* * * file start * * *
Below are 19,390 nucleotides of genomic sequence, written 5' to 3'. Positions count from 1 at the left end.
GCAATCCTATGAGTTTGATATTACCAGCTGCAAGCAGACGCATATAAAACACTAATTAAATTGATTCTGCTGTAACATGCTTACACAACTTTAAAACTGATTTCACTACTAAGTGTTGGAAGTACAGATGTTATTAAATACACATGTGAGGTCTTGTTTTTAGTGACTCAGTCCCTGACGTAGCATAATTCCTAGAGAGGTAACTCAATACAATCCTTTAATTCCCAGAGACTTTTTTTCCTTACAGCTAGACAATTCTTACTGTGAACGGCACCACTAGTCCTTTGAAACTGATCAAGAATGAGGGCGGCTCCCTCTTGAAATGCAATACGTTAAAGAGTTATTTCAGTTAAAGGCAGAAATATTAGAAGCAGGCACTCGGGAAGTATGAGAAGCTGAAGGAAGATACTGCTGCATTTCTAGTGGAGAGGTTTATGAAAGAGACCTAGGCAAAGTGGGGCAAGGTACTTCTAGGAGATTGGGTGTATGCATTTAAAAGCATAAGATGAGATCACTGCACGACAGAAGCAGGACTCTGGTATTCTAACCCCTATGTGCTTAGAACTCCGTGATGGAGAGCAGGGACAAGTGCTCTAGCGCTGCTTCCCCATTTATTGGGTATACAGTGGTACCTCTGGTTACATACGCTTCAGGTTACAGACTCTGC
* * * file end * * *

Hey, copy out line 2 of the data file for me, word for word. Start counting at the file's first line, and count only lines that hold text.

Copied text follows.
GCAATCCTATGAGTTTGATATTACCAGCTGCAAGCAGACGCATATAAAACACTAATTAAATTGATTCTGCTGTAACATGCTTACACAACTTTAAAACTGATTTCACTACTAAGTGTTGGAAGTACAGATGTTATTAAATACACATGTGAGGTCTTGTTTTTAGTGACTCAGTCCCTGACGTAGCATAATTCCTAGAGAGGTAACTCAATACAATCCTTTAATTCCCAGAGACTTTTTTTCCTTACAGCTAGACAATTCTTACTGTGAACGGCACCACTAGTCCTTTGAAACTGATCAAGAATGAGGGCGGCTCCCTCTTGAAATGCAATACGTTAAAGAGTTATTTCAGTTAAAGGCAGAAATATTAGAAGCAGGCACTCGGGAAGTATGAGAAGCTGAAGGAAGATACTGCTGCATTTCTAGTGGAGAGGTTTATGAAAGAGACCTAGGCAAAGTGGGGCAAGGTACTTCTAGGAGATTGGGTGTATGCATTTAAAAGCATAAGATGAGATCACTGCACGACAGAAGCAGGACTCTGGTATTCTAACCCCTATGTGCTTAGAACTCCGTGATGGAGAGCAGGGACAAGTGCTCTAGCGCTGCTTCCCCATTTATTGGGTATACAGTGGTACCTCTGGTTACATACGCTTCAGGTTACAGACTCTGC